What we are dealing with here is institutional bias, an unfortunate universal kind of partiality. We are dealing with a problematic attribute typical of the field of political journalism vision in SA. It is informed by the treatment of big corporates as private citizens and public institutions, as such, as public. Following this logic, which SA consumer journalists do not follow, mainstream journalism, in its execution of the proverbial liberal watchdog function, subject those who function in the public institutions to much closer scrutiny than those who function in the private institutions/spheres.
In the SA journalism context, the manner in which this separation of the public and private (excluding privacy of persons and home) gets done exposes commercial media naiveté (and how Steven Grootes [vii] is somehow missing the point) and misunderstanding why they are being attacked. This separation of ‘private’ and ‘public’ may be innocent and innocuous in any other society. Against the backdrop of SA history and in the current forms of journalistic output, this separation is flawed. This is because of (b) above: race-based structure of the SA society and private/public institutions.
Colonialism/apartheid, incontrovertibly, bequeathed post-apartheid SA with a perverse institutional social arrangement in which, on the one hand, white people dominate liberal-market-oriented big business/private capital in particular, with exception being, at least recently, political developments in the Western Cape Province and in some of the publicly-financed scientific research/academic/institutes. On the other hand, black people in particular, largely dominate public formal political (economic) institutions driven via a left-leaning and social democratic philosophy, which seems to say:
The defence of democracy is virtually equivalent to the struggle to win control over bureaucratic state institutions; to utilise their directive capacity in economic, social and foreign policy matters; and thereby to weaken or negate the power of private capital and the inequalities and unfreedoms for which it is responsible” (John Keane, 1984:1).
Although organised private capital, ANC-lead tripartite alliance and public institutions equally configure the fabric of the SA public life and lived experience, mainstream political journalism disproportionately focuses on those various strata of our public life that are largely negatively affected by activities of public institutions and personnel.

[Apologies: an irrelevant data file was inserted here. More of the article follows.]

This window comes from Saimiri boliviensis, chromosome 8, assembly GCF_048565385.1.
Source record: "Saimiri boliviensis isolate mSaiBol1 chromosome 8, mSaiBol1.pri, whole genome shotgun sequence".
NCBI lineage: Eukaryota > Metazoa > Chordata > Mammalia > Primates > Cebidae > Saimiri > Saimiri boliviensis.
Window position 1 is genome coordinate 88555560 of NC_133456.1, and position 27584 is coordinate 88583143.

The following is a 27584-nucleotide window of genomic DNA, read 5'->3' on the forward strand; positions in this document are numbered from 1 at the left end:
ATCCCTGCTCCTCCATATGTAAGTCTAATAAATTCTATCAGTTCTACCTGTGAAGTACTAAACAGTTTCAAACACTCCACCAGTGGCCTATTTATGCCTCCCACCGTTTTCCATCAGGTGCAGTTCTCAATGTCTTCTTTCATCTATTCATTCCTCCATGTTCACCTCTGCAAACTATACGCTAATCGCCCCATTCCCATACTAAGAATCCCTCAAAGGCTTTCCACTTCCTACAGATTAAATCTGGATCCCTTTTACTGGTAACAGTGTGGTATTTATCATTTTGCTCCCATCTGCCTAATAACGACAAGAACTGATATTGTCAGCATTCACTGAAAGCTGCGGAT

Then once the broader decision to cover the ‘public’ to exclusion of the ‘private’ is taken, ritualistic journalistic methods of covering stories are followed. One of these methods is (c) above: news values. If you then apply the above a, b, and c in South Africa you can make these following predictions. You can apply this retrospectively make by analysing past news reports too.
This following weekend, for example, news media such as CityPress, Mail & Guardian, Sunday Times and Sunday Independent will carry a negative story of a familiar and prominent black person. The black person, central subject of the story, is most likely to be a public servant working either in one of the broader structures constitutive of our government; in one of the chapter nine institutions; in the parastatals such as Telkom, Eskom, Denel or Transnet/PRASA; or, in any of the other (quasi)-public institutions such SABC, Industrial Development Corporation (IDC), or Sector Education and Training Authority (SETA), South African Airways (SAA), etc.
If not, the story subject is most likely to be a black person associated with the broader tripartite alliance. The story subject’s association with tripartite alliance will be established via their history, business activity, or direct membership.
The story will either be about their administrative/procedural/conceptual (in) competence (Why did Zuma take so long to… or will this policy proposed by this cabinet minister work?); their public ethical conduct (e.g. did they influence the tender/arms deal process?); their ideological factional position in the inter/intra-group relations within the broader tripartite alliance (e.g. will Zwelinzima Vavi survive Sdumo Dlamini?); their personal (chaotic) moral conduct (Jacob Zuma vs. Sonono Khoza/his wives, Fikile Mbalula vs. Joyce Omphemetse Molamu, Flyod Shibambu vs. Andile Masuku) etc.); or, their relationship with an ‘allegedly’ dubiously-acquired material asset: (e.g. Tony Yengeni’s discounted Mercedez-Benz, the size of Fana Hlongwane’s house, Sbu Ndbele’s BMW gift, Zuma’s Nkandla house, etc.).
Because local political journalism’s content and themes – specifically the representation of public institutions, personnel and spaces – tend to coincide, in the final analysis, with the historical racist textual construction of ‘blackness’ as corrupt and morally deficient, they invite accusation that mainstream media is still racist. Respectfully, this perception is itself is inadequate in this context.
SA editors hardly consciously hold newsroom agenda meetings with an express purpose of undermining government, tripartite alliance and the broad black leadership in business, politics and labour. Hardly any evidence exists that editors, black or white, would hold back should white males such as, for example, Derek Hanekom (ANC), Jeremy Cronin (SACP) or Patrick Craven (formerly Cosatu) be found in corrupt activities. The affairs of these white males, however, and because of their association with SA government/public institutions and the ruling tripartite alliance, are most likely to be subjected to much closer scrutiny in our mainstream political media than the affairs of other white and black males in big business. The evidence is media’s reportage on Carl Niehaus [viii], Alec Erwin, Willem Heath and Willie Hofmeyr. If you examine these white males’ proximity to SA politics/public institutions, you get my point about institutional bias.